Since my entire professional life is English spoken, my writing here could also somewhat reflect this fact. As a member of the Kavli Institute of Nanoscience here in Delft, I took the opportunity to contribute to the quarterly newsletter with a piece of semi-colloquial writing of my choosing. The entire newsletter can be found here, my column starts here!
Success is 1 percent inspiration, and 99 percent perspiration – almost a Thomas Edison quote, were it not that this American Idol avant la lettre was referring to (his own) geniality rather than success. But it is success most of us are aiming for in science. And everyone – students to professors alike – has experienced first-hand that the better part of being successful is just plain hard work. So far nothing new.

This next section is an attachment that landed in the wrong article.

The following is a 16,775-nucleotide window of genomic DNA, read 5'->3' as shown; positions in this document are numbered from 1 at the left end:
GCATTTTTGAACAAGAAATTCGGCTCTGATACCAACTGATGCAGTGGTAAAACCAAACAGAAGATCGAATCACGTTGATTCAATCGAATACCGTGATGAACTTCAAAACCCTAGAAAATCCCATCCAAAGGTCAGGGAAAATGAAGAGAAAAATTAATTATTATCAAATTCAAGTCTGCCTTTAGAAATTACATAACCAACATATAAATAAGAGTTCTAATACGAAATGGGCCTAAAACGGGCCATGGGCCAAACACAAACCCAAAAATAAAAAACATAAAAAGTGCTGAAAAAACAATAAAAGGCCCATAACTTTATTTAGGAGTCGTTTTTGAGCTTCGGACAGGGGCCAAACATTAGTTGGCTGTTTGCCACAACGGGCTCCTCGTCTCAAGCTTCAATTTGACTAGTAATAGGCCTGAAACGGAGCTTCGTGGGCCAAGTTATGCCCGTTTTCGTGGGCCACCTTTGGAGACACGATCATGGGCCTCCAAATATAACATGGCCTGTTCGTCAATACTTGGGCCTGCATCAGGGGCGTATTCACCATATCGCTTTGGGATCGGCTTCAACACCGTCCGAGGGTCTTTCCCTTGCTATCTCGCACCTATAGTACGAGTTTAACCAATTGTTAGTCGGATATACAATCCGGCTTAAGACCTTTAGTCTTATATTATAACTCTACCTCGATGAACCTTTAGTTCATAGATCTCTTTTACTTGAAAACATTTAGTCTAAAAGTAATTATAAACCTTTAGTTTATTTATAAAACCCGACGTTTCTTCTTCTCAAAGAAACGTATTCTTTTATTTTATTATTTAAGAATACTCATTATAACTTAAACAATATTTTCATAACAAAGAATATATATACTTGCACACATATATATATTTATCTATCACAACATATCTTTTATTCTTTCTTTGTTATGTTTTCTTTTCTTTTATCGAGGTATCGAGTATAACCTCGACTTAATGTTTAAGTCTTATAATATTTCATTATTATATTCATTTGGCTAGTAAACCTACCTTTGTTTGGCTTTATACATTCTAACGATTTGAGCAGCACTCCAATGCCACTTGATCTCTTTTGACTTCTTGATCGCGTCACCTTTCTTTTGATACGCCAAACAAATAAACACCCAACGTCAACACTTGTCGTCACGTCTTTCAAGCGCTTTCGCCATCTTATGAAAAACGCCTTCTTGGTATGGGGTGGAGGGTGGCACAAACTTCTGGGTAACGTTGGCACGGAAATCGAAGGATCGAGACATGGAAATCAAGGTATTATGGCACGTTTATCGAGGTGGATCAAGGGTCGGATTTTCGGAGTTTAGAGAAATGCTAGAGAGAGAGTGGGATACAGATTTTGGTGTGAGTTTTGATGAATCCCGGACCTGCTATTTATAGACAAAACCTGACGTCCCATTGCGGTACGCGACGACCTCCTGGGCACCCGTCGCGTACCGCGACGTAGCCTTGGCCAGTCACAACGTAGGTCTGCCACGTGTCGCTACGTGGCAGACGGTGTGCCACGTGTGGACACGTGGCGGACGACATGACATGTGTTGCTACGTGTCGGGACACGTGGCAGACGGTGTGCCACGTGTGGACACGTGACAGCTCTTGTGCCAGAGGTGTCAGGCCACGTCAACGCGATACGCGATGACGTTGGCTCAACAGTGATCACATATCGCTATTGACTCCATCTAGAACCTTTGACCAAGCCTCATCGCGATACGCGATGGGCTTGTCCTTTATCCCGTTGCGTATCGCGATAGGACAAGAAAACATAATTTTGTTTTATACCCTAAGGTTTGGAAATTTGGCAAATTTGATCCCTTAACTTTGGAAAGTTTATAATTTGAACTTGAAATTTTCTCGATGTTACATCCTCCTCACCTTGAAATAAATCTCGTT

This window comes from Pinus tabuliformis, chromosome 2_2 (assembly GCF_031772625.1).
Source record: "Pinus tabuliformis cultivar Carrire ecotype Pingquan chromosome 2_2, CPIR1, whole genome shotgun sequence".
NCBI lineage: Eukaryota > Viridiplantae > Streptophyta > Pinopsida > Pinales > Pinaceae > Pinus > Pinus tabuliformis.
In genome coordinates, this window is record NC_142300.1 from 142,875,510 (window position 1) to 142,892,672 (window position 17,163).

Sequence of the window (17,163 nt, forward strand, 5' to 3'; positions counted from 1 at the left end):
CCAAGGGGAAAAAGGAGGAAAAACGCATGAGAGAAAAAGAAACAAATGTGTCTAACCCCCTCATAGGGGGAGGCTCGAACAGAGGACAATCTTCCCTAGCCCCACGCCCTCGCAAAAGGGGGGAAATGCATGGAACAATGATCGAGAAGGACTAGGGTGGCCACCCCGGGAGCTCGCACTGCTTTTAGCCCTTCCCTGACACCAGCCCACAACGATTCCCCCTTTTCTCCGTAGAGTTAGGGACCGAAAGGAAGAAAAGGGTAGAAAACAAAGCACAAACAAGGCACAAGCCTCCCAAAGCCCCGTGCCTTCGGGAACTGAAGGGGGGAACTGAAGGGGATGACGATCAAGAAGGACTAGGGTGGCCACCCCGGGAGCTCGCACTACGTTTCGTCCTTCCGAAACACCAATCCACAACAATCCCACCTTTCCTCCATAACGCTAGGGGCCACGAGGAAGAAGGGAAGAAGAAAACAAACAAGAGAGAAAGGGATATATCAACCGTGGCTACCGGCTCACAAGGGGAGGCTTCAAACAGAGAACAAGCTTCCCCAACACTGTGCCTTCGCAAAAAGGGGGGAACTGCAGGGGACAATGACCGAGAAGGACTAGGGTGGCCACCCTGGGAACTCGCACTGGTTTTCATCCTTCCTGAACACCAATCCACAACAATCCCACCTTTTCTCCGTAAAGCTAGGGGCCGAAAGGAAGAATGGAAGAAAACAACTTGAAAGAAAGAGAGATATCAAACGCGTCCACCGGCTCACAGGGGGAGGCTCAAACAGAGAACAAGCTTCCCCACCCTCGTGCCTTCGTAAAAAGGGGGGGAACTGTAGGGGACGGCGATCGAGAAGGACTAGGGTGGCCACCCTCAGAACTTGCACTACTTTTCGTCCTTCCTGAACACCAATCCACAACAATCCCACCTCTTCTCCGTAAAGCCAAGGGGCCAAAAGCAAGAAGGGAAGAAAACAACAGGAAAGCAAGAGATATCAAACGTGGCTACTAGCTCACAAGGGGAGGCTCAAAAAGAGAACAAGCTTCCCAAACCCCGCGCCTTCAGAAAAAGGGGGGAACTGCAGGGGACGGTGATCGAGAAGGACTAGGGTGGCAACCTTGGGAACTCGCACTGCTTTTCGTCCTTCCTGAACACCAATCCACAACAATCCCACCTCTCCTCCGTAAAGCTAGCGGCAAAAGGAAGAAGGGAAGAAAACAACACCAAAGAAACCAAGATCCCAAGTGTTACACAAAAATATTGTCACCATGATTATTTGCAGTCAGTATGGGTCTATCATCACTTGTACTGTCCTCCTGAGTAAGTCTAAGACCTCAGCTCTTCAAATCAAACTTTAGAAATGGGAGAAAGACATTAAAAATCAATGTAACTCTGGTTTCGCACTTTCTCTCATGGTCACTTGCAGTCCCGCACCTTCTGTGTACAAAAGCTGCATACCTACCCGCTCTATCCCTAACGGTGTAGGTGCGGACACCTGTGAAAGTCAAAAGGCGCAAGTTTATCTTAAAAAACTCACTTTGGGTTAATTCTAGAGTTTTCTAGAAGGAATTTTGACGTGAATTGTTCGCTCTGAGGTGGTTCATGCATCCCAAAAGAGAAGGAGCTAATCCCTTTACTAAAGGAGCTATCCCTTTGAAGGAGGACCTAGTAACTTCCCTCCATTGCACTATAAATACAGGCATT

But how to assess success? A recent report  shows the future is not that unpredictable after all. Using the h-index as a measure of success, a large database of predominantly neuroscientists and employing machine-learning techniques, the authors came up with an equation that predicts the future to a reasonable extent. The Hirsch or h-index is – as most readers of this purple periodical undoubtedly know – a scientist’s h number of papers with at least h citations each. As Hirsch reasoned in 2005, the main advantage over other single-number measures is that h combines both the productivity (# of papers) as well as the impact of this productivity (# of citations) into a single number. In 2007 this California-based-physicist-gone-sociologist empirically demonstrated the potential predictive power his index could have. The new-and-improved formula also takes into account other factors such as the total number of papers, the number of distinct journals, the number of active years in research and the number of publications in top-journals.